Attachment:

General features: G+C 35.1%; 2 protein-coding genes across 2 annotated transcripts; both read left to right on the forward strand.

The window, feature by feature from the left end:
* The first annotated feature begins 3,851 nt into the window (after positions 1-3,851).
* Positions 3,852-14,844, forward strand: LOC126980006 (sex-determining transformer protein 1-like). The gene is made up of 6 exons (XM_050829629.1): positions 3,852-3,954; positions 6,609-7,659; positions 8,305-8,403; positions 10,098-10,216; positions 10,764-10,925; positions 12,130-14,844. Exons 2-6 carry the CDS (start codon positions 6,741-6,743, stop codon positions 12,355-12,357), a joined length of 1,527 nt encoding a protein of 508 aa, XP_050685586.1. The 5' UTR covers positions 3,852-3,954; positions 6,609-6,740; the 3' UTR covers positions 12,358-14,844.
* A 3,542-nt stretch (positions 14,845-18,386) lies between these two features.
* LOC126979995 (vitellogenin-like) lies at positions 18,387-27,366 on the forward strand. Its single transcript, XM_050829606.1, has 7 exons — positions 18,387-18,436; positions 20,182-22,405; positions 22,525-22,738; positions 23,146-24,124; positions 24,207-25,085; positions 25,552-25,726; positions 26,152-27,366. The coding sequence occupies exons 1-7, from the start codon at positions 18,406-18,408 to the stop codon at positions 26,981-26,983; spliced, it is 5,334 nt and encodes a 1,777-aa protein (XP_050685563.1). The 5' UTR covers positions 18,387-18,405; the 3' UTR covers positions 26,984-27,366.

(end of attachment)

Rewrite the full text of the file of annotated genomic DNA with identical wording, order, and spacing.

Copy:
General features: G+C 35.1%; 2 protein-coding genes across 2 annotated transcripts; both read left to right on the forward strand.

The window, feature by feature from the left end:
* The first annotated feature begins 3,851 nt into the window (after positions 1-3,851).
* Positions 3,852-14,844, forward strand: LOC126980006 (sex-determining transformer protein 1-like). The gene is made up of 6 exons (XM_050829629.1): positions 3,852-3,954; positions 6,609-7,659; positions 8,305-8,403; positions 10,098-10,216; positions 10,764-10,925; positions 12,130-14,844. Exons 2-6 carry the CDS (start codon positions 6,741-6,743, stop codon positions 12,355-12,357), a joined length of 1,527 nt encoding a protein of 508 aa, XP_050685586.1. The 5' UTR covers positions 3,852-3,954; positions 6,609-6,740; the 3' UTR covers positions 12,358-14,844.
* A 3,542-nt stretch (positions 14,845-18,386) lies between these two features.
* LOC126979995 (vitellogenin-like) lies at positions 18,387-27,366 on the forward strand. Its single transcript, XM_050829606.1, has 7 exons — positions 18,387-18,436; positions 20,182-22,405; positions 22,525-22,738; positions 23,146-24,124; positions 24,207-25,085; positions 25,552-25,726; positions 26,152-27,366. The coding sequence occupies exons 1-7, from the start codon at positions 18,406-18,408 to the stop codon at positions 26,981-26,983; spliced, it is 5,334 nt and encodes a 1,777-aa protein (XP_050685563.1). The 5' UTR covers positions 18,387-18,405; the 3' UTR covers positions 26,984-27,366.